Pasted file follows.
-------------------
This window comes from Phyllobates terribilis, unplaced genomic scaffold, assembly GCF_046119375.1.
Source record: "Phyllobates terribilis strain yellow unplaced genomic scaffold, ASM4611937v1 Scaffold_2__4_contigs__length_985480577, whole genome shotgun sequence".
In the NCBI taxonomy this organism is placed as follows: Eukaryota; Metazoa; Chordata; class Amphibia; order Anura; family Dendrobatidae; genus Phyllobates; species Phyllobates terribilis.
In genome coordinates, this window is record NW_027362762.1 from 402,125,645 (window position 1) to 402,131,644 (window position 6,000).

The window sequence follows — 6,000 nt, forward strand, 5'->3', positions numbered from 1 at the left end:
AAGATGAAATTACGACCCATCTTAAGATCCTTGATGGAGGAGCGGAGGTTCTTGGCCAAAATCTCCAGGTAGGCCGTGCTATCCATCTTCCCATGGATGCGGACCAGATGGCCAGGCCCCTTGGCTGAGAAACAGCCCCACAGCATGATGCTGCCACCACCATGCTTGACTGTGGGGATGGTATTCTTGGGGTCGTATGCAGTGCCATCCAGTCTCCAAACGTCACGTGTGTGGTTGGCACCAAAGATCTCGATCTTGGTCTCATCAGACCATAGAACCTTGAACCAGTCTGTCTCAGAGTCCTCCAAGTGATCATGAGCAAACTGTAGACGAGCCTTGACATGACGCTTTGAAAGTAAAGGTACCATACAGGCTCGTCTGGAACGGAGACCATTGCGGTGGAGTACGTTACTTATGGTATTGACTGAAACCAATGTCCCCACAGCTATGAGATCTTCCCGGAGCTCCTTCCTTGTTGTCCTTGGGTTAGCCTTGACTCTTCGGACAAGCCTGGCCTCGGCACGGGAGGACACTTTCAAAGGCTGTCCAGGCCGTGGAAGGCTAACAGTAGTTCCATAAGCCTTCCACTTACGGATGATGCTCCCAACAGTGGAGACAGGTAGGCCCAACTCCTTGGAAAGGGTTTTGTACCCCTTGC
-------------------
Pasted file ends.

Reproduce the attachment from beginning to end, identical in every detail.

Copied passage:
This window comes from Phyllobates terribilis, unplaced genomic scaffold, assembly GCF_046119375.1.
Source record: "Phyllobates terribilis strain yellow unplaced genomic scaffold, ASM4611937v1 Scaffold_2__4_contigs__length_985480577, whole genome shotgun sequence".
In the NCBI taxonomy this organism is placed as follows: Eukaryota; Metazoa; Chordata; class Amphibia; order Anura; family Dendrobatidae; genus Phyllobates; species Phyllobates terribilis.
In genome coordinates, this window is record NW_027362762.1 from 402,125,645 (window position 1) to 402,131,644 (window position 6,000).

The window sequence follows — 6,000 nt, forward strand, 5'->3', positions numbered from 1 at the left end:
AAGATGAAATTACGACCCATCTTAAGATCCTTGATGGAGGAGCGGAGGTTCTTGGCCAAAATCTCCAGGTAGGCCGTGCTATCCATCTTCCCATGGATGCGGACCAGATGGCCAGGCCCCTTGGCTGAGAAACAGCCCCACAGCATGATGCTGCCACCACCATGCTTGACTGTGGGGATGGTATTCTTGGGGTCGTATGCAGTGCCATCCAGTCTCCAAACGTCACGTGTGTGGTTGGCACCAAAGATCTCGATCTTGGTCTCATCAGACCATAGAACCTTGAACCAGTCTGTCTCAGAGTCCTCCAAGTGATCATGAGCAAACTGTAGACGAGCCTTGACATGACGCTTTGAAAGTAAAGGTACCATACAGGCTCGTCTGGAACGGAGACCATTGCGGTGGAGTACGTTACTTATGGTATTGACTGAAACCAATGTCCCCACAGCTATGAGATCTTCCCGGAGCTCCTTCCTTGTTGTCCTTGGGTTAGCCTTGACTCTTCGGACAAGCCTGGCCTCGGCACGGGAGGACACTTTCAAAGGCTGTCCAGGCCGTGGAAGGCTAACAGTAGTTCCATAAGCCTTCCACTTACGGATGATGCTCCCAACAGTGGAGACAGGTAGGCCCAACTCCTTGGAAAGGGTTTTGTACCCCTTGC